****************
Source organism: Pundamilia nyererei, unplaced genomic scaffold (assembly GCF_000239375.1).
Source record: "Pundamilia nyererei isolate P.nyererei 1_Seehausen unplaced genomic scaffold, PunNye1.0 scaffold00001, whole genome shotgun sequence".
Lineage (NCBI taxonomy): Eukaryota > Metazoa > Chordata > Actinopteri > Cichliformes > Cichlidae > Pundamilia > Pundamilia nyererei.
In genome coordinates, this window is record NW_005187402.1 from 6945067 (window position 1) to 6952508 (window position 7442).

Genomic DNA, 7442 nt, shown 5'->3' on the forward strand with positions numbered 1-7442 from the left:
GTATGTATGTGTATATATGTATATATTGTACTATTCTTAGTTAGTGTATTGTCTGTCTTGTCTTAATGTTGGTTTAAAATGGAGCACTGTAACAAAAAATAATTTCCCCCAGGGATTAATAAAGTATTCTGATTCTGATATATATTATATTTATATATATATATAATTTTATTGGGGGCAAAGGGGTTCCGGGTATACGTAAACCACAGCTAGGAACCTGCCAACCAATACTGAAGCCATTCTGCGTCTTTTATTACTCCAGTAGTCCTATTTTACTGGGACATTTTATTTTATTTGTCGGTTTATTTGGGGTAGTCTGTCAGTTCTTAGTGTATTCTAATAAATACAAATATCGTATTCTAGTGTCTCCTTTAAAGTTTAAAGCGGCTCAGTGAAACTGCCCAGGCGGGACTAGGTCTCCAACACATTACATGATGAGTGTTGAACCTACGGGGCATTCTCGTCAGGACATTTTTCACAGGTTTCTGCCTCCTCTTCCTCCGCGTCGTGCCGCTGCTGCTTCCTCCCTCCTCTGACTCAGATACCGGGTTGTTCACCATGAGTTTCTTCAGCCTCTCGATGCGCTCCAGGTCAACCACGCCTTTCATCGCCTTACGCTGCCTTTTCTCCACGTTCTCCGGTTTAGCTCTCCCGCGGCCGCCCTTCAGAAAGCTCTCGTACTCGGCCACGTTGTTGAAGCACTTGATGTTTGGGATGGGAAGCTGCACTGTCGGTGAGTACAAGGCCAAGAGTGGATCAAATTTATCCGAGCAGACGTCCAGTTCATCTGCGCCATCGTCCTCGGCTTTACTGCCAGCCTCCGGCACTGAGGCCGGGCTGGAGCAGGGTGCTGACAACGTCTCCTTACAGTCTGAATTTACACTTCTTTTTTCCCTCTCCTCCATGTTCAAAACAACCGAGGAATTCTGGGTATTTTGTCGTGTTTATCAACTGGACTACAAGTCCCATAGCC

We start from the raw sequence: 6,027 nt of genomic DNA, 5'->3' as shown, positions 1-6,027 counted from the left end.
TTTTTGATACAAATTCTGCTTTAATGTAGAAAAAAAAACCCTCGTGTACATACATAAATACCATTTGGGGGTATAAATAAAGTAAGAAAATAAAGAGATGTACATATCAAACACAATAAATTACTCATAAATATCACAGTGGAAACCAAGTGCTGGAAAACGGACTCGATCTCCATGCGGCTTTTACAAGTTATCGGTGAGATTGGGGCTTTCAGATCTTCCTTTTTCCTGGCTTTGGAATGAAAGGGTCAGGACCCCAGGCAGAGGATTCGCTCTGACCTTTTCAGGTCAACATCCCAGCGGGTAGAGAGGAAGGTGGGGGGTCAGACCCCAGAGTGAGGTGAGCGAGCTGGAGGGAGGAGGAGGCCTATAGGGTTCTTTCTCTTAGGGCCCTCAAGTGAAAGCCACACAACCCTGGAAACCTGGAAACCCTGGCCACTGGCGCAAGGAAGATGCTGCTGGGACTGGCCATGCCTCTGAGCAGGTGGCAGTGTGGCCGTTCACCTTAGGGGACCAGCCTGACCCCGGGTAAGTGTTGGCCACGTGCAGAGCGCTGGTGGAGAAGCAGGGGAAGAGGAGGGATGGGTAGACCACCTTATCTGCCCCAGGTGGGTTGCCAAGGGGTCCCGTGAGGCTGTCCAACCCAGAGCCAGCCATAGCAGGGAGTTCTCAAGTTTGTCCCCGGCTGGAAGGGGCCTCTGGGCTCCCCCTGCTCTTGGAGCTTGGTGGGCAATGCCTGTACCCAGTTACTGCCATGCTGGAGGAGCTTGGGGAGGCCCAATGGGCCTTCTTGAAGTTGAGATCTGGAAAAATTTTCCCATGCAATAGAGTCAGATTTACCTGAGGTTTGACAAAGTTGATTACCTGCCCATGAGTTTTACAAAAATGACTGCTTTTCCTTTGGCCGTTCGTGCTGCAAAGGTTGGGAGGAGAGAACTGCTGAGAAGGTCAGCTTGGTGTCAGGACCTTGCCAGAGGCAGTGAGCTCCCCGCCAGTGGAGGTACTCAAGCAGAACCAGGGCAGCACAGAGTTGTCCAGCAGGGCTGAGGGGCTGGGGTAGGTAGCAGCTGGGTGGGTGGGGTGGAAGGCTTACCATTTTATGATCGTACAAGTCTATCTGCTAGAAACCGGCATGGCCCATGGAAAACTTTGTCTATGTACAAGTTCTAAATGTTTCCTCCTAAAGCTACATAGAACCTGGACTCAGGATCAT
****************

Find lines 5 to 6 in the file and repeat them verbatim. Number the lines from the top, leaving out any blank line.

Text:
Genomic DNA, 7442 nt, shown 5'->3' on the forward strand with positions numbered 1-7442 from the left:
GTATGTATGTGTATATATGTATATATTGTACTATTCTTAGTTAGTGTATTGTCTGTCTTGTCTTAATGTTGGTTTAAAATGGAGCACTGTAACAAAAAATAATTTCCCCCAGGGATTAATAAAGTATTCTGATTCTGATATATATTATATTTATATATATATATAATTTTATTGGGGGCAAAGGGGTTCCGGGTATACGTAAACCACAGCTAGGAACCTGCCAACCAATACTGAAGCCATTCTGCGTCTTTTATTACTCCAGTAGTCCTATTTTACTGGGACATTTTATTTTATTTGTCGGTTTATTTGGGGTAGTCTGTCAGTTCTTAGTGTATTCTAATAAATACAAATATCGTATTCTAGTGTCTCCTTTAAAGTTTAAAGCGGCTCAGTGAAACTGCCCAGGCGGGACTAGGTCTCCAACACATTACATGATGAGTGTTGAACCTACGGGGCATTCTCGTCAGGACATTTTTCACAGGTTTCTGCCTCCTCTTCCTCCGCGTCGTGCCGCTGCTGCTTCCTCCCTCCTCTGACTCAGATACCGGGTTGTTCACCATGAGTTTCTTCAGCCTCTCGATGCGCTCCAGGTCAACCACGCCTTTCATCGCCTTACGCTGCCTTTTCTCCACGTTCTCCGGTTTAGCTCTCCCGCGGCCGCCCTTCAGAAAGCTCTCGTACTCGGCCACGTTGTTGAAGCACTTGATGTTTGGGATGGGAAGCTGCACTGTCGGTGAGTACAAGGCCAAGAGTGGATCAAATTTATCCGAGCAGACGTCCAGTTCATCTGCGCCATCGTCCTCGGCTTTACTGCCAGCCTCCGGCACTGAGGCCGGGCTGGAGCAGGGTGCTGACAACGTCTCCTTACAGTCTGAATTTACACTTCTTTTTTCCCTCTCCTCCATGTTCAAAACAACCGAGGAATTCTGGGTATTTTGTCGTGTTTATCAACTGGACTACAAGTCCCATAGCC